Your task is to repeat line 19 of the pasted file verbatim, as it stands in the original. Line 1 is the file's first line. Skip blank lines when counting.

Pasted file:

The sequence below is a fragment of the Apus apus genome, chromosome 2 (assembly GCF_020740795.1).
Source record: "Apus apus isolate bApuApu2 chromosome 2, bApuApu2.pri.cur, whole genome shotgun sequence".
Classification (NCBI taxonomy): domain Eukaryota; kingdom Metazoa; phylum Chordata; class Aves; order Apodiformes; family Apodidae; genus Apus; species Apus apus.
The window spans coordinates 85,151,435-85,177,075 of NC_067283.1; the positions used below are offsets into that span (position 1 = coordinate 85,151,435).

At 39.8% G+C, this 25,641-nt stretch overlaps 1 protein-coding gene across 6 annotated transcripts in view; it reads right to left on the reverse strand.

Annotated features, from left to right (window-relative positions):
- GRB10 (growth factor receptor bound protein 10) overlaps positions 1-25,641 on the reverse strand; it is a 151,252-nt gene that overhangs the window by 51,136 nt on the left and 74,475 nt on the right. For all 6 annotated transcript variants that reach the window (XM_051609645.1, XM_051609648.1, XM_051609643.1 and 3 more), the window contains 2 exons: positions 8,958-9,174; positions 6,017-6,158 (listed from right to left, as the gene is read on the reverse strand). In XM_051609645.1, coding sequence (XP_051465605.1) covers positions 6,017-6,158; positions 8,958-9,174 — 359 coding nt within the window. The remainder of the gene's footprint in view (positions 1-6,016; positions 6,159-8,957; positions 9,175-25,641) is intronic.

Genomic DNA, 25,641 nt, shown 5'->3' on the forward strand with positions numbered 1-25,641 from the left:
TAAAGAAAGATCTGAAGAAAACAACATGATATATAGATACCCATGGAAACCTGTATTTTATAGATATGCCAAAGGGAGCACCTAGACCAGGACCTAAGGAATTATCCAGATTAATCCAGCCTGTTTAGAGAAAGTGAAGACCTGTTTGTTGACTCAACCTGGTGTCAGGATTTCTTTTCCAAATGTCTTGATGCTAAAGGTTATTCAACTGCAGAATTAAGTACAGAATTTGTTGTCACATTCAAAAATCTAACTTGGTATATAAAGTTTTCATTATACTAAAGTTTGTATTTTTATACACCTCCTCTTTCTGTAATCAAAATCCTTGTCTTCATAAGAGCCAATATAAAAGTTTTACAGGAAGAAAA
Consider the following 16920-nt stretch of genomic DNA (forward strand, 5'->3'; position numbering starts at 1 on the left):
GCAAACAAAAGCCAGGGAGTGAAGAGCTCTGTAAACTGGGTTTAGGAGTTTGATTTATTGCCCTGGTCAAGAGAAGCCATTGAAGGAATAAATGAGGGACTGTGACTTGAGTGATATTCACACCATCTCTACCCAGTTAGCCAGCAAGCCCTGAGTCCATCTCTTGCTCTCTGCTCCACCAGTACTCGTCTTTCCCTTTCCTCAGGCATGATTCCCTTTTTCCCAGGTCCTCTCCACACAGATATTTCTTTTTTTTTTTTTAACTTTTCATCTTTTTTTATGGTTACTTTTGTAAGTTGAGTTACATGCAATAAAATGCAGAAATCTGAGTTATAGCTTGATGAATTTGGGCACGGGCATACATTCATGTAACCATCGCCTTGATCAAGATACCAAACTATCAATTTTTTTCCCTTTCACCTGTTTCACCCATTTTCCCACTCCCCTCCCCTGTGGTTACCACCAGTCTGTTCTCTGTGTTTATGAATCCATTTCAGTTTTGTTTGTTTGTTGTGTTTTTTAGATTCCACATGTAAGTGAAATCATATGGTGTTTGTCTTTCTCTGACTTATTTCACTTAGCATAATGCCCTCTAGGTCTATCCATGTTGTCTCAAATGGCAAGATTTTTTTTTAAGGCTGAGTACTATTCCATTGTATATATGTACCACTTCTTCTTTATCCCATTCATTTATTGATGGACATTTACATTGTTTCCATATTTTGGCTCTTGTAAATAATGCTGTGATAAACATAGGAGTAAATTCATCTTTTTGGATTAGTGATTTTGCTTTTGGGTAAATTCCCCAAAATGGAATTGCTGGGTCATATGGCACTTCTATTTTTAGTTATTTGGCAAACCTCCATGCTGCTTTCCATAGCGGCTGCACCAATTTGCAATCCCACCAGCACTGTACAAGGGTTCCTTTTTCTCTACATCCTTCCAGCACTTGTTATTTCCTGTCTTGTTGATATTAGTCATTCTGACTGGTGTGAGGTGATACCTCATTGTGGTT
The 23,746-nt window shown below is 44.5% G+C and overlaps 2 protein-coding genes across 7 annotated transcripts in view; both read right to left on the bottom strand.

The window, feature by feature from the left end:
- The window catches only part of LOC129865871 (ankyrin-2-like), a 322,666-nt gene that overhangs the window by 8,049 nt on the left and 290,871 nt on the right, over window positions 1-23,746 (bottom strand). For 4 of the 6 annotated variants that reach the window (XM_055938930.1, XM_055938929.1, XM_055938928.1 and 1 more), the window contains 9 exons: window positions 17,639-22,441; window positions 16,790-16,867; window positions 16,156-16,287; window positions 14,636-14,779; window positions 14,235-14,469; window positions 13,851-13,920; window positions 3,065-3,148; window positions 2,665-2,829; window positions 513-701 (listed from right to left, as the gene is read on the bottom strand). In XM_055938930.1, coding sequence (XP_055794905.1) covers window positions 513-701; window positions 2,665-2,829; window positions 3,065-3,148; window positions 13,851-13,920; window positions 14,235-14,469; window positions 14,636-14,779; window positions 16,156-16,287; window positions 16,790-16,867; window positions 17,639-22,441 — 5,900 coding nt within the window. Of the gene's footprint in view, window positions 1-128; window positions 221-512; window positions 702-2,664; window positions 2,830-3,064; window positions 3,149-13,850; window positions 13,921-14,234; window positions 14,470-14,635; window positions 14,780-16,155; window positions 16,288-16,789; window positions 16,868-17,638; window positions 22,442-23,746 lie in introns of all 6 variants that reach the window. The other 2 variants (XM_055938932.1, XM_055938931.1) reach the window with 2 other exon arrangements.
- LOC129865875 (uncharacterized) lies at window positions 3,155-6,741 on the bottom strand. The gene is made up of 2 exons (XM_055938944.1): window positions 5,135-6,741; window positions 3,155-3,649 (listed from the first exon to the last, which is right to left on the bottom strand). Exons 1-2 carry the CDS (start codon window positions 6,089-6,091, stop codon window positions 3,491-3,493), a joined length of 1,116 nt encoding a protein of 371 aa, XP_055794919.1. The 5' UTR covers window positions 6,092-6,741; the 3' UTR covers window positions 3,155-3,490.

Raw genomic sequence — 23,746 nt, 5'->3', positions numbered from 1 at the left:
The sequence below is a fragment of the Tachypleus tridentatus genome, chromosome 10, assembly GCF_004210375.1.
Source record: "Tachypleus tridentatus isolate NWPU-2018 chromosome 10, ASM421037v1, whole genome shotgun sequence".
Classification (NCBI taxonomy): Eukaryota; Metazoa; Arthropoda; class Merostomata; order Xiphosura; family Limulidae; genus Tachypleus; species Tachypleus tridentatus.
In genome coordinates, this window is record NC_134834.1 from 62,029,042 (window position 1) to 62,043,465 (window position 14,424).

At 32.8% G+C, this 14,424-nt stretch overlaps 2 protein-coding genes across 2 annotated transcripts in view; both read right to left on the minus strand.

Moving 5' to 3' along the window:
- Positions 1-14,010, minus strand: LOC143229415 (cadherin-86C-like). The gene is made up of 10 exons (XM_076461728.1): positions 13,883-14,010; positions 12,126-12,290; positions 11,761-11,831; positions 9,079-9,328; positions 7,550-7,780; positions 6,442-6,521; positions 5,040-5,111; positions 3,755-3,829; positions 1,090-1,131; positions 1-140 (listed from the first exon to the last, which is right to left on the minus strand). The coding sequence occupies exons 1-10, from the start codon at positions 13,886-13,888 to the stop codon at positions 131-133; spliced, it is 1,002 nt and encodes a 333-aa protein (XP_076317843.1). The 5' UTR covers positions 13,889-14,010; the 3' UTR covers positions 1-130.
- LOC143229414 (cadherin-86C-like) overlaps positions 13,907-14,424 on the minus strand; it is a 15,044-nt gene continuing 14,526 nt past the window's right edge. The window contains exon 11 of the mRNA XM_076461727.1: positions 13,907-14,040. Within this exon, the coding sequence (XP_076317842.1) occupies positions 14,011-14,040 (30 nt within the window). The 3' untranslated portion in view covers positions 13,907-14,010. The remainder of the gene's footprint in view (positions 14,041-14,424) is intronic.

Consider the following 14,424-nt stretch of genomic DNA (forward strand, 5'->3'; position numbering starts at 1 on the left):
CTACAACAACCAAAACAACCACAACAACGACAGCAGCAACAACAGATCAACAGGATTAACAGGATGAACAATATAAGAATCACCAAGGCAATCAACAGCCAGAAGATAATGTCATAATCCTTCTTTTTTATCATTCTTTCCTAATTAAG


Classification (NCBI taxonomy): Eukaryota; Metazoa; Arthropoda; class Merostomata; order Xiphosura; family Limulidae; genus Tachypleus; species Tachypleus tridentatus.